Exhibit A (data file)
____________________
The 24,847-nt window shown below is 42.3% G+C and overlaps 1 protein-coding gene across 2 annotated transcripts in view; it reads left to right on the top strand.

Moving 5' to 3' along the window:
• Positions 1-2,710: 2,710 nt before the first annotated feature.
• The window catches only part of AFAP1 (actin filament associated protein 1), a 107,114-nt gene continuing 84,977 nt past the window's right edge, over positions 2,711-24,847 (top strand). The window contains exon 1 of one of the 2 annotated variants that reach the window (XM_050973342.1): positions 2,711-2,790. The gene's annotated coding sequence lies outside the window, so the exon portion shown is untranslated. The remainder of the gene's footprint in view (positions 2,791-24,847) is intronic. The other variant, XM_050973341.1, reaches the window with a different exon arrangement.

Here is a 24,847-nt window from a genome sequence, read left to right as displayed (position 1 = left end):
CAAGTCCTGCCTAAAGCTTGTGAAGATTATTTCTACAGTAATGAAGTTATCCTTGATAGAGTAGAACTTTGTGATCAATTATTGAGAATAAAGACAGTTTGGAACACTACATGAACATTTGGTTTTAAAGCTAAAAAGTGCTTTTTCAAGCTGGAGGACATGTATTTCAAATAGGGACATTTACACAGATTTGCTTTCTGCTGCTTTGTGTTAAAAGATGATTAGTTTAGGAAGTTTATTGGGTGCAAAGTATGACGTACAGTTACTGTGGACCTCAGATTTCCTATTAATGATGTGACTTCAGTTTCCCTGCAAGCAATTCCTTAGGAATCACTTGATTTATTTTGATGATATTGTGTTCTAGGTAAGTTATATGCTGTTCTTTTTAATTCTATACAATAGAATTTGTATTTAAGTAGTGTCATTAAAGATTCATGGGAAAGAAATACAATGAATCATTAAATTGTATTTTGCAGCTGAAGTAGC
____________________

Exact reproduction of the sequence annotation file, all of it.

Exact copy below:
The 24,847-nt window shown below is 42.3% G+C and overlaps 1 protein-coding gene across 2 annotated transcripts in view; it reads left to right on the top strand.

Moving 5' to 3' along the window:
• Positions 1-2,710: 2,710 nt before the first annotated feature.
• The window catches only part of AFAP1 (actin filament associated protein 1), a 107,114-nt gene continuing 84,977 nt past the window's right edge, over positions 2,711-24,847 (top strand). The window contains exon 1 of one of the 2 annotated variants that reach the window (XM_050973342.1): positions 2,711-2,790. The gene's annotated coding sequence lies outside the window, so the exon portion shown is untranslated. The remainder of the gene's footprint in view (positions 2,791-24,847) is intronic. The other variant, XM_050973341.1, reaches the window with a different exon arrangement.

Here is a 24,847-nt window from a genome sequence, read left to right as displayed (position 1 = left end):
CAAGTCCTGCCTAAAGCTTGTGAAGATTATTTCTACAGTAATGAAGTTATCCTTGATAGAGTAGAACTTTGTGATCAATTATTGAGAATAAAGACAGTTTGGAACACTACATGAACATTTGGTTTTAAAGCTAAAAAGTGCTTTTTCAAGCTGGAGGACATGTATTTCAAATAGGGACATTTACACAGATTTGCTTTCTGCTGCTTTGTGTTAAAAGATGATTAGTTTAGGAAGTTTATTGGGTGCAAAGTATGACGTACAGTTACTGTGGACCTCAGATTTCCTATTAATGATGTGACTTCAGTTTCCCTGCAAGCAATTCCTTAGGAATCACTTGATTTATTTTGATGATATTGTGTTCTAGGTAAGTTATATGCTGTTCTTTTTAATTCTATACAATAGAATTTGTATTTAAGTAGTGTCATTAAAGATTCATGGGAAAGAAATACAATGAATCATTAAATTGTATTTTGCAGCTGAAGTAGC